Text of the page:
These are the key recommendations to help your city grow the maker movement.

By Brooks Rainwater.

The maker movement has great potential to alter the very fabric of business and manufacturing in cities across the country. The narratives in this report paint a picture of a selection of the lessons to be learned for those that wish to embrace the maker movement in their own cities.

Coordination between the government, the private sector and the community has shown to be effective. Likewise, investment in education and resource sharing will be important to the growth of the maker movement. As knowledge about this movement is lacking, continued research and development of best practices will be essential. These are the key recommendations to help your city as you move forward:

1. Share best practices

The first recommendation is straightforward: best practices should be shared. Just as makers freely share ideas and technology, building off each other’s developments to benefit from recombinant growth, policymakers should share policies that have worked.

2. Evaluate what works

Stemming naturally from this first recommendation is a second: policymakers and researchers should invest more in evaluations of what works to develop a body of evidence supporting best practices. These evaluations can take many forms, including surveys, case studies or statistical analyses. In order to properly study the maker movement, it will be helpful to more clearly define it and categorize its many different aspects, ideally using a widely accepted and standardized taxonomy. While the amorphous maker movement certainly defies easy categorization, standardizing the concepts and language surrounding the maker movement would reduce the coordination costs required to share policy information.

3. Measure the maker movement’s development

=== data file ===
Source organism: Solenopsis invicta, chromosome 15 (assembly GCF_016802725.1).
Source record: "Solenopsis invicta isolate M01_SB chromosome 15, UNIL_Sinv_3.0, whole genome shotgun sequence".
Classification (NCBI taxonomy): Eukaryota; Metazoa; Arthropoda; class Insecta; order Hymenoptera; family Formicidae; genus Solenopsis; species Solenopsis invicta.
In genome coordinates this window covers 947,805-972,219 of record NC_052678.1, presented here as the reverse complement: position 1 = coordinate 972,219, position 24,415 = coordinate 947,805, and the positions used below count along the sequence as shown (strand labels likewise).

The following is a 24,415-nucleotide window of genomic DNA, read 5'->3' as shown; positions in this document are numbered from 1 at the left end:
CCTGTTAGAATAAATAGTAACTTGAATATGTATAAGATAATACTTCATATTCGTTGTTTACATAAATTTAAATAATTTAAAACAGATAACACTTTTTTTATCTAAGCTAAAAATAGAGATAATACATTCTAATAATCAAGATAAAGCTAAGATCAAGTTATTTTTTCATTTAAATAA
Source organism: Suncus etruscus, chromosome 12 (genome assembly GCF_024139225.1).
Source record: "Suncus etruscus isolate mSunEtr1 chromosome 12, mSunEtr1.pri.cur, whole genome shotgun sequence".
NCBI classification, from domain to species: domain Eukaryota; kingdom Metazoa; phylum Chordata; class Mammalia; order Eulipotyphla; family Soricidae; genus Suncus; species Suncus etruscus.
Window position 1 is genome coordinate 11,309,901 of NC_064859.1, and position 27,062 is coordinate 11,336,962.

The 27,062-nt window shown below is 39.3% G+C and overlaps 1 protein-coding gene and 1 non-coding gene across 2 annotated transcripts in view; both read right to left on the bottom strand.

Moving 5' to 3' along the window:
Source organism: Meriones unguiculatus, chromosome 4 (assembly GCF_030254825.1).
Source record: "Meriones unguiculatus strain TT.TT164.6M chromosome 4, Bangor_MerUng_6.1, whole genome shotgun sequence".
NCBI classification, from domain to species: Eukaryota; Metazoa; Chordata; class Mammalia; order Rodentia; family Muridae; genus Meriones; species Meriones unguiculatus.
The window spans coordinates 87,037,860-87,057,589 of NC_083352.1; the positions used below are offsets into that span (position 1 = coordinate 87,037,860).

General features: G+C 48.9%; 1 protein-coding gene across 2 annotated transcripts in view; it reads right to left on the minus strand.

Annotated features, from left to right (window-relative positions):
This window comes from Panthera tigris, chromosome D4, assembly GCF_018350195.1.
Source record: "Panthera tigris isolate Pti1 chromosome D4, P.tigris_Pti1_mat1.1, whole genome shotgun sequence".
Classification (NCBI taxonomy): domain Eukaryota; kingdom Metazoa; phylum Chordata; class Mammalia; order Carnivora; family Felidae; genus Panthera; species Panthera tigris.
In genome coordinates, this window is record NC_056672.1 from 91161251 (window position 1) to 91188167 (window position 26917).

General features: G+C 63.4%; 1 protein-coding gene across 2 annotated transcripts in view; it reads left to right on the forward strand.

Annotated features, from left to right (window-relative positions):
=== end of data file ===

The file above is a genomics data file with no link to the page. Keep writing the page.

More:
Another important step for policymakers is to identify and measure the maker movement’s development in their cities. While no single measurement is likely able to accurately capture the various components and incarnations of the maker movement in any given city, potentially useful and easy-to-gather measurements include the number of local online maker groups/events and their participants, the number and throughput of local technology incubators or accelerators, the number and size of venture capital firms, and the stock and flow of technology startups, as well as data from surveys of individuals involved in the maker movement, business people and educators.

4. Publish market analyses

Policymakers can also publish market analyses, which serve as a public good for entrepreneurial makers and businesses. Knowing on which sectors of the maker movement local businesses tend to focus can in turn help entrepreneurs focus their efforts. Identifying regional economic clusters can also help policymakers target their support to the most beneficial sectors, since developing and marketing local clusters has positive externalities through knowledge spillovers, shared access to specialized inputs and improved labor matching in thicker markets. Additionally, policymakers can support networking among entrepreneurial makers, businesses, venture capitalists and educators by convening events to facilitate information spillovers.

5. Financially support educational opportunities in science, math and technology

Policymakers should also actively pursue state and federal financial support for education in science, math and technology. Since investments in human capital are positive externalities – particularly because highly educated students often go on to relocate to other cities – local, state and federal governments are better able to internalize the externalities and thus have the incentives to invest optimally. Streamlining regulatory and administrative burdens can also significantly reduce the barriers to commercial entry for entrepreneurial makers looking to form a startup business.

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Originally posted at Cities Speak.